“Our country! In her intercourse with foreign nations, may she always be in the right; but our country, right or wrong.”
— Stephen Decatur, U.S. Navy captain, (1779-1820)
The United States may always be right, but sometimes people decide they want to watch the nation from another location.
That seems to be the case for a small, but increasing number of people, especially millennials, who have indicated they would become expatriates if given the opportunity.
According to a Harris survey poll conducted for the UK-based money transferring firm TransferWise, 35% of American-born residents and emigrants to the U.S. said would considering moving from the U.S. to live in another country. Of these, 14% said they would consider moving in the next five years.
The number of people considering these moves is significantly greater for millennials (those aged 18 to 34). Over half of millennials (55%), said that they would move overseas.
Among the reasons cited:
- 36% want a better quality of life;
- 33% want a lower cost of living;
- 31% want to have new experiences;
- 43% of men and 38% of women said a higher salary would prompt them to relocate.
Just how many Americans are living abroad? According to International Living magazine, the U.S. Social Security Administration reports that nearly 614,000 Social Security checks were sent abroad in June 2014. This was over twice as many checks that were sent overseas in 2002, based on Social Security data. However, this number may be even higher since many retirees maintain their U.S.-based banking relationships and do not have their checks sent outside the U.S.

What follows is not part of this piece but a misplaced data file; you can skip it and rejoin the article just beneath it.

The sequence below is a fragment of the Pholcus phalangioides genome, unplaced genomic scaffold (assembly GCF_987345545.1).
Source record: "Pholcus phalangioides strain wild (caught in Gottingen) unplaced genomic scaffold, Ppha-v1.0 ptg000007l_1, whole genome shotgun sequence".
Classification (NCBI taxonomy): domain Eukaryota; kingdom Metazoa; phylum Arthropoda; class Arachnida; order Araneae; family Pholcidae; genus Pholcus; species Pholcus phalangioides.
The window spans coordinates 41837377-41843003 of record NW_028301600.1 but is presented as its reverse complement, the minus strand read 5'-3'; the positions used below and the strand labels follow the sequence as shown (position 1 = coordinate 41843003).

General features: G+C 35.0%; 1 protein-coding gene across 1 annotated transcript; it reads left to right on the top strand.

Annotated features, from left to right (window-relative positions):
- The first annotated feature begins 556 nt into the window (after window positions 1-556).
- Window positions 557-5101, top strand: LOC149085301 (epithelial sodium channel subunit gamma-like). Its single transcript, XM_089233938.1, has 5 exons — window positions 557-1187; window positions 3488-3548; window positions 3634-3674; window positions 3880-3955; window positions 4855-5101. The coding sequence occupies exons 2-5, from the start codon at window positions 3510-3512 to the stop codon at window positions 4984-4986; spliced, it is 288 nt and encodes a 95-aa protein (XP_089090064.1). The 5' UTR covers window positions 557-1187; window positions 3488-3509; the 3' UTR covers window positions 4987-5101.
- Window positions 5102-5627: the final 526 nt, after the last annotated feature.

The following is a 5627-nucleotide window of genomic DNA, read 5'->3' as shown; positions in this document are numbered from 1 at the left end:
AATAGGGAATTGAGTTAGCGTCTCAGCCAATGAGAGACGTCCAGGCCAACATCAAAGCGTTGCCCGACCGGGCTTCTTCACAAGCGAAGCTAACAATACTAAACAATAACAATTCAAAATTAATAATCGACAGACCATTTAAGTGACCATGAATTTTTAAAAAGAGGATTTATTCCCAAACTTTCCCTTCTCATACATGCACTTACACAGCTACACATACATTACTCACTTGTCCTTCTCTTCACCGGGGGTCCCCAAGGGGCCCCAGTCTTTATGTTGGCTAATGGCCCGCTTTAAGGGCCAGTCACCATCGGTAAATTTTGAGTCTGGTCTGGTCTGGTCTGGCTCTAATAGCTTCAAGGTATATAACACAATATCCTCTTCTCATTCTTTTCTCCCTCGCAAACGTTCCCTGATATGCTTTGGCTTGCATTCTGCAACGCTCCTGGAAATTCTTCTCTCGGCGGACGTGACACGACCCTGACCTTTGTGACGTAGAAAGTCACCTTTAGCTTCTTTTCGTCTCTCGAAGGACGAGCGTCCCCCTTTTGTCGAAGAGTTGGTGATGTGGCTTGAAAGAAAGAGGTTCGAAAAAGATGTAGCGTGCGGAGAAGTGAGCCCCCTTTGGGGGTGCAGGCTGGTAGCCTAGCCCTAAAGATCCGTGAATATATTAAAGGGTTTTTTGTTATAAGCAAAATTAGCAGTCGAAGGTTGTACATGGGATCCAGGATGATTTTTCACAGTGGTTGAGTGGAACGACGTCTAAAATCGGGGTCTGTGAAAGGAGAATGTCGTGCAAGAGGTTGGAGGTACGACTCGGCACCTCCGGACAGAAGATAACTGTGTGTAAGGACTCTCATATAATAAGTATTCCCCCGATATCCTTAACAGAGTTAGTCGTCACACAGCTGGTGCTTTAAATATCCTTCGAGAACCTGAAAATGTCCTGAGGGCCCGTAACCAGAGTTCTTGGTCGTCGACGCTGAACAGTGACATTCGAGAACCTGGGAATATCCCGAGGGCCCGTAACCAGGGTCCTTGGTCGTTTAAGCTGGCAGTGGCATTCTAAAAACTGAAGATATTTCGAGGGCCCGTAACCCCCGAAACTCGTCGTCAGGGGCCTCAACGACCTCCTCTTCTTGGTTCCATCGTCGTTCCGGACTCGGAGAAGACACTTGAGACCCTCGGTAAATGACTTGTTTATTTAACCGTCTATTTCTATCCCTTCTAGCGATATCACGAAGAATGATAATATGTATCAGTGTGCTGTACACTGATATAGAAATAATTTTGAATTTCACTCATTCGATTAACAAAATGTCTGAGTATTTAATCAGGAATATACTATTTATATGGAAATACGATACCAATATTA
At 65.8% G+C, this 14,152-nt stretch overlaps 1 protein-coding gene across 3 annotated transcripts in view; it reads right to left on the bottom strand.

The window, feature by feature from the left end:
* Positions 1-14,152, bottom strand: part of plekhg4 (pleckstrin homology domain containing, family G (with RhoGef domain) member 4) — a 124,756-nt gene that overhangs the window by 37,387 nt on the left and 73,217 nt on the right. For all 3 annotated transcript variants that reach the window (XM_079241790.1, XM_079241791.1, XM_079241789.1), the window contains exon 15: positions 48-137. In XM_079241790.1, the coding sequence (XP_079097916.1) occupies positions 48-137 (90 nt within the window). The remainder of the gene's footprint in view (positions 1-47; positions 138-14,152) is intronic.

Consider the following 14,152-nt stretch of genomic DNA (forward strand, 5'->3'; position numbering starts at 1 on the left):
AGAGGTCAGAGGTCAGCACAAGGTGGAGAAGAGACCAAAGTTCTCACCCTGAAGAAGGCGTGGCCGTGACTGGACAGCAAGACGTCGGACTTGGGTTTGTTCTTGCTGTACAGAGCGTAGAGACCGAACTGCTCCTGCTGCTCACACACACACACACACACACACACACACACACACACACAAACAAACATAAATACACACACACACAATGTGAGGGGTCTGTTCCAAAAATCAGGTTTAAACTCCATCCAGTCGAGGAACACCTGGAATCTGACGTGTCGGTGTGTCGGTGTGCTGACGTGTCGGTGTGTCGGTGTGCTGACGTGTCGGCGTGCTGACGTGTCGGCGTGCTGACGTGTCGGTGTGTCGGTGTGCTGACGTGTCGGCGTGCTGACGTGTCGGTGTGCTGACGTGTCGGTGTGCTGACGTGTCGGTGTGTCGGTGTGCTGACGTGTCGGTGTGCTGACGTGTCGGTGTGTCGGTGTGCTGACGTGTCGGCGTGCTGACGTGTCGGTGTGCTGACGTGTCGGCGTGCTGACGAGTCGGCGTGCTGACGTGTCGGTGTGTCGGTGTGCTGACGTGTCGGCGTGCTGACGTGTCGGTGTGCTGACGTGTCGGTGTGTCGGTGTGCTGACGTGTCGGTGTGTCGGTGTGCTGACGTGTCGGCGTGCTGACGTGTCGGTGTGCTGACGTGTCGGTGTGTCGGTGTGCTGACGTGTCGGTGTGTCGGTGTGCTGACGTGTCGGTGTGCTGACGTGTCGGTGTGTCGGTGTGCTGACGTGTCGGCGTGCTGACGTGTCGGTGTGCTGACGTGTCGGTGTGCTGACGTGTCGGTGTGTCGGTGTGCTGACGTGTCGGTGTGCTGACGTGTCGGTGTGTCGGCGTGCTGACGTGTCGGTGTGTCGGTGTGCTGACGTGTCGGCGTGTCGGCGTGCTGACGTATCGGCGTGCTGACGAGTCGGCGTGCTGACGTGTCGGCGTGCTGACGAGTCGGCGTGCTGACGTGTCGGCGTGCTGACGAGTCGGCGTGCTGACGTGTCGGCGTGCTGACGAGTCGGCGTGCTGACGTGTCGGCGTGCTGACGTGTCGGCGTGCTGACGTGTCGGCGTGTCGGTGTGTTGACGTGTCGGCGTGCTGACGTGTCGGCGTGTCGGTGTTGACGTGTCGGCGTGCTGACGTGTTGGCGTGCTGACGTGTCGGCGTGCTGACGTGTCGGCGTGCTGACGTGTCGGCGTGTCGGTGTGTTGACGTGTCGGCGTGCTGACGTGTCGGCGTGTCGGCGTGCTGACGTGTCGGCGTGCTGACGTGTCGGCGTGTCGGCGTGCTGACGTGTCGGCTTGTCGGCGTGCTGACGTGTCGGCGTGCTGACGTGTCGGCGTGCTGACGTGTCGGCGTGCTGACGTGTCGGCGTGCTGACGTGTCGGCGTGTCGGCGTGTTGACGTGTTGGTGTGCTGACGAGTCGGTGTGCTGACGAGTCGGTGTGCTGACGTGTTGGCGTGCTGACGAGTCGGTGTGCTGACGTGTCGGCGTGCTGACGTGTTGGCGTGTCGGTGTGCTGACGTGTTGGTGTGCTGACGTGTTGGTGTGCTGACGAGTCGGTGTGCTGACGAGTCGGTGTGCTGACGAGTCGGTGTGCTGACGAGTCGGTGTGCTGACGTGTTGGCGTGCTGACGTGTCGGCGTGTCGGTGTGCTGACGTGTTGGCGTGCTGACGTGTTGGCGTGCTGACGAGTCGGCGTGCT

Now, to keep this in perspective, the number of people actually moving overseas from the U.S. represents just .001% of the total population. However, the news and the trend, indicate that people are considering alternatives to attain a better quality of life and lower living expenses by moving outside the U.S.
Retirees Would Also Move
While millennials garnered more attention in the TransferWise study, retirees have considered moving outside the U.S. for years.
The U.S. Social Security Administration reports that about 614,000 Social Security checks were sent abroad in June 2014, more than double the number delivered overseas in 2002. And that just might understate how many people retire outside the U.S., since many such retirees might continue banking domestically while accessing their accounts online,” according to International Living magazine.
So what’s the take-away for financial professionals?
Watch the special financial needs of millennials, including their wage histories as they relate to building adequate retirement funds. It’s also important to note that wage stagnation, wealth destruction, and expensive health care all have serious political consequences.
While the numbers in this survey are miniscule, the results are important. When people express their desire to leave the U.S., it means something is wrong with achieving the American Dream. People can be dissatisfied, but becoming expatriates is a serious move. In another era, miners used to use canaries to test for lethal methane gas. Today, when Americans want to exit their country, it should also be a sign that something is fundamentally wrong. Both are signs that indicate more serious consequences.